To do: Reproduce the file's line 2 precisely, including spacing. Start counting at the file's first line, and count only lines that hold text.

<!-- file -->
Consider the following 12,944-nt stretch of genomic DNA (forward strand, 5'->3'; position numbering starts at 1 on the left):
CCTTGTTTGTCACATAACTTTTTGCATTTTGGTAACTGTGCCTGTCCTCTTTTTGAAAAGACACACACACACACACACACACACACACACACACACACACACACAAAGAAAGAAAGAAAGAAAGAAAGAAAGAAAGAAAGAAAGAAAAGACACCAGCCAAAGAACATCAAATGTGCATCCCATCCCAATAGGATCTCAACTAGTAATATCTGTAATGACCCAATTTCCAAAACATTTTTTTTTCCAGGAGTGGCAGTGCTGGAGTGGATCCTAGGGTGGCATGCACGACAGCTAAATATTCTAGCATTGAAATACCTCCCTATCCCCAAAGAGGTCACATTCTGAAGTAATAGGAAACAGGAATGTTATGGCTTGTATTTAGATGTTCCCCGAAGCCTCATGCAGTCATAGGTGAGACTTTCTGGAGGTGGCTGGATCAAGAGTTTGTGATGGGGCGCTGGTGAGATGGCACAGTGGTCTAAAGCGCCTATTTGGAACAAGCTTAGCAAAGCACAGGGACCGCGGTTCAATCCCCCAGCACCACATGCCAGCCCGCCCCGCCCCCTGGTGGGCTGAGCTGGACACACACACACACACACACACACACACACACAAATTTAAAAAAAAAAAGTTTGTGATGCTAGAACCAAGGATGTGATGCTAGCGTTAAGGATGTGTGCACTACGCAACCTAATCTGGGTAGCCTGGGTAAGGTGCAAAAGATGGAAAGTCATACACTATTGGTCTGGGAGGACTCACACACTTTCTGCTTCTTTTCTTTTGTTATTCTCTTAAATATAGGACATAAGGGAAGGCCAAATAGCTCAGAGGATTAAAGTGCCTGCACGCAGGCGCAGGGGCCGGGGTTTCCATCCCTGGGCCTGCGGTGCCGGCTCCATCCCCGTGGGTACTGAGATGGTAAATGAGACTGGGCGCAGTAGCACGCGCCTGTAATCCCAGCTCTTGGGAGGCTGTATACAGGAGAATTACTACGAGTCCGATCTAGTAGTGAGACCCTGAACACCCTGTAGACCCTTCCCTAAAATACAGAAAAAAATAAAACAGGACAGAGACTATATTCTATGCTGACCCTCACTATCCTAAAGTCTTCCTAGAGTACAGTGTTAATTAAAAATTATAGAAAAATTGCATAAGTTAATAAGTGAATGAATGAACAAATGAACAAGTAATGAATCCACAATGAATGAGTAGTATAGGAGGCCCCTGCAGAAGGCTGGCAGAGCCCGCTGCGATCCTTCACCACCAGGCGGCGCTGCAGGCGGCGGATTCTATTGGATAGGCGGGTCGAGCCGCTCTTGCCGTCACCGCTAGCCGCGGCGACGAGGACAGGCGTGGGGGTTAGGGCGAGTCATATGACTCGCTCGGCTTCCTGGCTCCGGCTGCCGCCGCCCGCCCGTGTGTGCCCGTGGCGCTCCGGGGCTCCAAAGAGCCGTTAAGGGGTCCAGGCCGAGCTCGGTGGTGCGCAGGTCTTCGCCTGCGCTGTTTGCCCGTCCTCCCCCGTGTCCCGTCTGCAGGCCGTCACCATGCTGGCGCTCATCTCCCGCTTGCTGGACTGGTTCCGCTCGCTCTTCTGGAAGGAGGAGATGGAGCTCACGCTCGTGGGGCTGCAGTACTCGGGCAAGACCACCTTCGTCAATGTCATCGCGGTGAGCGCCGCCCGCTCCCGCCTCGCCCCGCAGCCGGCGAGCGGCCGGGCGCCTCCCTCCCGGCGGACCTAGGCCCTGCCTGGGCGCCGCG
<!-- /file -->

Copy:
CCTTGTTTGTCACATAACTTTTTGCATTTTGGTAACTGTGCCTGTCCTCTTTTTGAAAAGACACACACACACACACACACACACACACACACACACACACACACAAAGAAAGAAAGAAAGAAAGAAAGAAAGAAAGAAAGAAAGAAAAGACACCAGCCAAAGAACATCAAATGTGCATCCCATCCCAATAGGATCTCAACTAGTAATATCTGTAATGACCCAATTTCCAAAACATTTTTTTTTCCAGGAGTGGCAGTGCTGGAGTGGATCCTAGGGTGGCATGCACGACAGCTAAATATTCTAGCATTGAAATACCTCCCTATCCCCAAAGAGGTCACATTCTGAAGTAATAGGAAACAGGAATGTTATGGCTTGTATTTAGATGTTCCCCGAAGCCTCATGCAGTCATAGGTGAGACTTTCTGGAGGTGGCTGGATCAAGAGTTTGTGATGGGGCGCTGGTGAGATGGCACAGTGGTCTAAAGCGCCTATTTGGAACAAGCTTAGCAAAGCACAGGGACCGCGGTTCAATCCCCCAGCACCACATGCCAGCCCGCCCCGCCCCCTGGTGGGCTGAGCTGGACACACACACACACACACACACACACACACACAAATTTAAAAAAAAAAAGTTTGTGATGCTAGAACCAAGGATGTGATGCTAGCGTTAAGGATGTGTGCACTACGCAACCTAATCTGGGTAGCCTGGGTAAGGTGCAAAAGATGGAAAGTCATACACTATTGGTCTGGGAGGACTCACACACTTTCTGCTTCTTTTCTTTTGTTATTCTCTTAAATATAGGACATAAGGGAAGGCCAAATAGCTCAGAGGATTAAAGTGCCTGCACGCAGGCGCAGGGGCCGGGGTTTCCATCCCTGGGCCTGCGGTGCCGGCTCCATCCCCGTGGGTACTGAGATGGTAAATGAGACTGGGCGCAGTAGCACGCGCCTGTAATCCCAGCTCTTGGGAGGCTGTATACAGGAGAATTACTACGAGTCCGATCTAGTAGTGAGACCCTGAACACCCTGTAGACCCTTCCCTAAAATACAGAAAAAAATAAAACAGGACAGAGACTATATTCTATGCTGACCCTCACTATCCTAAAGTCTTCCTAGAGTACAGTGTTAATTAAAAATTATAGAAAAATTGCATAAGTTAATAAGTGAATGAATGAACAAATGAACAAGTAATGAATCCACAATGAATGAGTAGTATAGGAGGCCCCTGCAGAAGGCTGGCAGAGCCCGCTGCGATCCTTCACCACCAGGCGGCGCTGCAGGCGGCGGATTCTATTGGATAGGCGGGTCGAGCCGCTCTTGCCGTCACCGCTAGCCGCGGCGACGAGGACAGGCGTGGGGGTTAGGGCGAGTCATATGACTCGCTCGGCTTCCTGGCTCCGGCTGCCGCCGCCCGCCCGTGTGTGCCCGTGGCGCTCCGGGGCTCCAAAGAGCCGTTAAGGGGTCCAGGCCGAGCTCGGTGGTGCGCAGGTCTTCGCCTGCGCTGTTTGCCCGTCCTCCCCCGTGTCCCGTCTGCAGGCCGTCACCATGCTGGCGCTCATCTCCCGCTTGCTGGACTGGTTCCGCTCGCTCTTCTGGAAGGAGGAGATGGAGCTCACGCTCGTGGGGCTGCAGTACTCGGGCAAGACCACCTTCGTCAATGTCATCGCGGTGAGCGCCGCCCGCTCCCGCCTCGCCCCGCAGCCGGCGAGCGGCCGGGCGCCTCCCTCCCGGCGGACCTAGGCCCTGCCTGGGCGCCGCG